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  Adina Paytan

Adina Paytan




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Physical & Biological Sciences Division

Earth & Planetary Sciences Department
Ocean Sciences Department
Institute of Marine Sciences



Microbiology & Environmental Toxicology Department
Environmental Studies Department

Regular Faculty


Earth & Marine Sciences

Earth and Marine Sciences C308

Earth and Planetary Sciences

B.S., Geology and Biology, Hebrew University, Jerusalem
M.S., Science Education, Weizmann Institute of Science, Rehovot
M.S., Earth Sciences Oceanography, Hebrew University, Jerusalem
Ph.D., Oceanography, Scripps Institution of Oceanography
Post Doctoral Research, University of California, San Diego

Biogeochemistry, Paleoceanography, Environmental and Aquatic Chemistry

Dr. Paytan's research is focused on marine biogeochemical cycles and dynamics in the present and past, and on their connection to the Earth system as a whole. The overarching goal of her work is to investigate the relation between these cycles and global climate, tectonics, and environmental changes. To achieve this goal she use the chemical and isotopic record enclosed in seawater, fresh water, rocks and sediments, living and dead organisms, aerosols, gases, and other archives which record Earth processes at present and over time scales of centuries to many millions of years. In this research particular emphasis is given to the study of anthropogenically induced perturbations that effect aquatic biogeochemical processes such as methane emission from wetlands, trace metal recycling in sediments, aerosol chemical composition and coastal water pollution.

The field of biogeochemistry in general and marine biogeochemistry in particular is interdisciplinary; it requires understanding geological, chemical, physical and biological processes and the complex interaction among these processes. Such research problems are best addressed through multi-investigator interactions and collaborations. Accordingly, most of the research projects in Dr. Paytan's laboratory involve collaborations with a wide range of experts and incorporation of a diverse set of analytical tools and research approaches. These diverse approaches are needed to address the complexity of factors affecting the natural systems and thus bring insights to questions at the heart of Earth and environmental science, in order to better understand the complex functioning of our planet and promote environmental sustainability.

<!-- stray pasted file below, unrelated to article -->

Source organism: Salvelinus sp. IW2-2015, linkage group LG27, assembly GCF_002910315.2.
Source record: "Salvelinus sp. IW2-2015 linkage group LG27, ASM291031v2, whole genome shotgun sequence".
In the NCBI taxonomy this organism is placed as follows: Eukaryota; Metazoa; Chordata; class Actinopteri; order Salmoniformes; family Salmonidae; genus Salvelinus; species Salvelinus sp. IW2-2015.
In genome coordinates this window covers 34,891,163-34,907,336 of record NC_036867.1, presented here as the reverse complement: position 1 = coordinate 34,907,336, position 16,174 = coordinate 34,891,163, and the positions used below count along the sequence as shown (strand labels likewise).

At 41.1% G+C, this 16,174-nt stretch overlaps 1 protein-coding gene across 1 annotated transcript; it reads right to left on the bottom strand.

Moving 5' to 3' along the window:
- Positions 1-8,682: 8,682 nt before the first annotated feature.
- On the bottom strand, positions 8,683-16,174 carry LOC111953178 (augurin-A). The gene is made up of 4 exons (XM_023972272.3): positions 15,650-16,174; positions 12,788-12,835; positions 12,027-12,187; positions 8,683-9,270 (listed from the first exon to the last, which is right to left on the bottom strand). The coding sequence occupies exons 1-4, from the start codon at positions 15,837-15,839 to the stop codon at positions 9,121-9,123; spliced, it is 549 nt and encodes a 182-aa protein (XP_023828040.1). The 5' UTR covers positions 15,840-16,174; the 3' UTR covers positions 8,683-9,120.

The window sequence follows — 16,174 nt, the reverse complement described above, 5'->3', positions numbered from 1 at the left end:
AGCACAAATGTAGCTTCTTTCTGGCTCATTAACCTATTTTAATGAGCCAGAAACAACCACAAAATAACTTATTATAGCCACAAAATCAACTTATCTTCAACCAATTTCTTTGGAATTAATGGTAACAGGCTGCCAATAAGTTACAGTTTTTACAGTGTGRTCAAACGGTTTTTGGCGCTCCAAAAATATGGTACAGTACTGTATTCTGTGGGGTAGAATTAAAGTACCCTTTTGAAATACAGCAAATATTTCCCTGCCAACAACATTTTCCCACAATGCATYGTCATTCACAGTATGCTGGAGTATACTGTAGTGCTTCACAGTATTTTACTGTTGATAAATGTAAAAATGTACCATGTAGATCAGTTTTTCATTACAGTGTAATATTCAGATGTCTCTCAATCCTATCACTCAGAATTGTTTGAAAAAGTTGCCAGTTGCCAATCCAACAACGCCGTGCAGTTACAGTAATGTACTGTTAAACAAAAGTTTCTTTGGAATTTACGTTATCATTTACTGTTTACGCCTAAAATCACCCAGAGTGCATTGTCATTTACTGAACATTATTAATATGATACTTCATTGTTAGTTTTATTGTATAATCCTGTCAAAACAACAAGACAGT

Dr. Paytan and her students are currently participating in several projects in Paleoceanography including reconstructing the seawater calcium isotopes and carbonate deposition history; reconstruction of seawater redox state using molybdenum (Mo) isotopes ratios; determining the responses and feedbacks between export production and the global C cycle; environmental reconstruction of the Perm-Triassic boundary; and, using isotopes to study the hydrologic variability - precipitation, river and groundwater discharge, and estuarine paleosalinity and their relation to climate in water stressed regions. We also have several projects in Environmental Chemistry including quantifying the impact of submarine groundwater discharge on coastal systems; understanding lakes eutrophication processes and tracing sources of pollution; and, the impact of ocean acidification on inter-tidal populations. Our Biogeochemical research projects include studying the P and N cycles in coastal environments and lakes using isotope tracers; evaluating the impact of atmospheric deposition on ecosystems and figuring out the nutrient stress and limitation of cyanobacteria in the Gulf of Aqaba.

Dr. Paytan is also dedicated to science education and outreach, she devotes time to develop and implement programs that enhance the process of learning science, expose students at all levels to the excitement of doing science, and introduce the relevance of science to real-world problems and current issues. Her instruction promotes active learning and includes innovative teaching.

Isotopes in Geological and Environmental Research, Paleoceanography and Paleoclimatology, Marine Chemistry, Communicating Science, The Ocean Around Us, How to Critically Read and Interpret Scientific Literature


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